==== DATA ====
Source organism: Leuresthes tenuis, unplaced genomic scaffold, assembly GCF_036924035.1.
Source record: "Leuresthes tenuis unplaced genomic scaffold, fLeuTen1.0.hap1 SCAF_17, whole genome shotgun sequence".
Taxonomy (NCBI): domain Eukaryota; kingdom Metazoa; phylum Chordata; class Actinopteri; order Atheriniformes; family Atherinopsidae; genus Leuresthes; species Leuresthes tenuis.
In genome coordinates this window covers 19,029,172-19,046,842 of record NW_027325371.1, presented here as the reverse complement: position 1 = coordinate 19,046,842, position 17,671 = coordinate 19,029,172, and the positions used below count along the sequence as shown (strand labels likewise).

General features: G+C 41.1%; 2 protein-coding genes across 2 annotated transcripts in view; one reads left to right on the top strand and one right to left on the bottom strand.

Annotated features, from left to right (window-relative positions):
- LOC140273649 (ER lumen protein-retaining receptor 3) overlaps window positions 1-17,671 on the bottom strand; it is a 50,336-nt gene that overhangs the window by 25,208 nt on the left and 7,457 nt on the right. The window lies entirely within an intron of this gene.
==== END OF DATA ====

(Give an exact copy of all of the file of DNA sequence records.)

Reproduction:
Source organism: Leuresthes tenuis, unplaced genomic scaffold, assembly GCF_036924035.1.
Source record: "Leuresthes tenuis unplaced genomic scaffold, fLeuTen1.0.hap1 SCAF_17, whole genome shotgun sequence".
Taxonomy (NCBI): domain Eukaryota; kingdom Metazoa; phylum Chordata; class Actinopteri; order Atheriniformes; family Atherinopsidae; genus Leuresthes; species Leuresthes tenuis.
In genome coordinates this window covers 19,029,172-19,046,842 of record NW_027325371.1, presented here as the reverse complement: position 1 = coordinate 19,046,842, position 17,671 = coordinate 19,029,172, and the positions used below count along the sequence as shown (strand labels likewise).

General features: G+C 41.1%; 2 protein-coding genes across 2 annotated transcripts in view; one reads left to right on the top strand and one right to left on the bottom strand.

Annotated features, from left to right (window-relative positions):
- LOC140273649 (ER lumen protein-retaining receptor 3) overlaps window positions 1-17,671 on the bottom strand; it is a 50,336-nt gene that overhangs the window by 25,208 nt on the left and 7,457 nt on the right. The window lies entirely within an intron of this gene.